Sunburnt and left roasting old chestnuts

During this period in 1991, one of the most iconic occurrences in the history of the GAA – the four game saga between Meath and Dublin – held the nation enthralled. Think back to the seminal moments in the entire events. Now fast forward to the state Gaelic football currently finds itself in…

Ask yourself, would Martin O’Connell – on or perhaps partially over his own end line – have be able to find himself the space to ensure extrication and thus begin the move which led to Meath’s salvation? Or would David Beggy be afforded the time or space to appear bewildered to have received a wild Colm O’Rourke free (needlessly conceded by Dublin sub Ray Holland) to keep the movement going? And, most pivotally, would Kevin Foley be allowed to proceed unhindered towards the Dublin goal to get on the end thereof?

Gut feeling is that in all cases the answer would be negative. Football now gives the impression of being stagnant. A game dominated by the restriction of skill and stifling of expression. Congestion, fear and – perhaps to a worryingly large degree – petulance have become the modus operandi of choice to ensure success.

Future All Star Ian Byrne with  Meath forward Andy Tormey

Of course, there are exceptions. Dublin have won two All Ireland titles in recent years by playing what could easily be termed old style football that was pleasing to the eye and cleansing to the soul. Their usurpation by Donegal last year had more to do with Jim McGuinness’s side being able to expose the minimal flaws that do permeate their makeup rather than any deviation from their tactics of choice.

Lest we forget, either, that the great bastions of the game that are Kerry harvested autumnal gold last year not thanks to any flamboyant statement of football aristocracy, the confirmation of their supremacy owing itself to outdoing Donegal at their own expertly honed, often contentious, battle plan.

Essentially, I feel there are two issues maybe negating the attractiveness of Gaelic football presently. Namely, the way the game is played by the principal flag bearers and the inability of the remainder of the flock to conform. Yes, there’s a glaring contradiction in there but stay with me here.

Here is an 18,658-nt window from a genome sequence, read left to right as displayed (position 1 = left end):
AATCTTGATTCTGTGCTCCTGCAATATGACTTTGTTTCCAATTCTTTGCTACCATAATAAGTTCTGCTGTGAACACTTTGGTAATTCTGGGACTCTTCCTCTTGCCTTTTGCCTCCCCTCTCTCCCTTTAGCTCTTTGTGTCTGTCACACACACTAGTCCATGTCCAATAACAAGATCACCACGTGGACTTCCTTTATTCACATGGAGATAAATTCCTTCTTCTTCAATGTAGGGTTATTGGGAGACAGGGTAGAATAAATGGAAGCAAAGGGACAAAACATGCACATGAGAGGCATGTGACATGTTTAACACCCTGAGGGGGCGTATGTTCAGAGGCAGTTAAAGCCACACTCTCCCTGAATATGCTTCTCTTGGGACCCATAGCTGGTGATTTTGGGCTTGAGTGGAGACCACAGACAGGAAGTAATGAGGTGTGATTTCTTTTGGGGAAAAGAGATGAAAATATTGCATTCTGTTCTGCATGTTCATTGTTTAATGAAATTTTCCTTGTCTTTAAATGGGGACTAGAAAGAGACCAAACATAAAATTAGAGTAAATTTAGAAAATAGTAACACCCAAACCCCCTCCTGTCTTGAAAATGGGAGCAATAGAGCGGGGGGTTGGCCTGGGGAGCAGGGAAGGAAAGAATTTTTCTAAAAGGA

Recently whilst in situ as Meath defeated Wicklow, one was left sunburnt and roasting old chestnuts concerning what ails the game at the minute. Think about it – the final score was 2-19 to 3-12, do any of the sides at the pinnacle of the game concede such totals? Before departing base camp on match day, the opening exchanges in the Donegal-Armagh encounter were taken in.

By the time the wheelchair was secured into the van for departure, Paddy McBrearty et al had catapulted themselves into such a position that the inevitability was that the contest was over. They ended up conceding eight points over the course of the 70 minutes. Nobody will win anything scoring that little. Equally, there’s just as little chance of any team ending up with silverware after coughing up the likes of the totals the participants in Pairc Tailteann plundered off one another.

Cue a reheating of long held chestnuts. It was opined here recently that the ‘doing it for the love of it’ stance has to now be a hard sell when there can only be love in it for so few as tangible reward is realistically out of the reach of so many. Yet, for whatever reason, the lure of representing one’s people attracts so many.

As evidenced by Dunboyne’s goalkeeper of brilliant skill and longevity, Johnny O’Connor, donning the county colours once again after all too long of a hiatus with the Meath juniors. The plight of Sean Barry’s side is also symptomatic of the divide – and there’s scarcely another way of describing it – currently engulfing football.

The All Ireland JFC has long been – shamefully in my view – the poor relation of GAA competitions. Playing at any level of inter county fare should be a huge deal, and is for players and those involved in preparing teams for same. Thus, there is something inherently wrong and plainly disrespectful about playing a provincial final – regardless of the grade – midweek.

It certainly won’t add to appeal. On the day of the Meath-Wicklow game my nephew Ian Byrne took part in the exhibition game at half time, representing Dunderry NS. Yet, prevailing ponderings thereafter centred on just how attractive playing county football or hurling will be to youngsters going forward.

Playing rules require alteration to increase exactly that. Now here come those chestnuts. Some years back, I produced a piece – aware at that point that football was engaging in a worrying slide. The nub of which were two proposals: the introduction of the ‘mark’ and a stipulation limiting the number of consecutive hand passes permitted.

It’s hardly rocket science, rewarding high fielding must encourage it, thereby reducing the emphasis on crowding and spoiling. The other idea might require the introduction of a second referee. So what? Remember, basketball – a five-a-side discipline – has three and video replays. Anything that makes football more watchable must be good.

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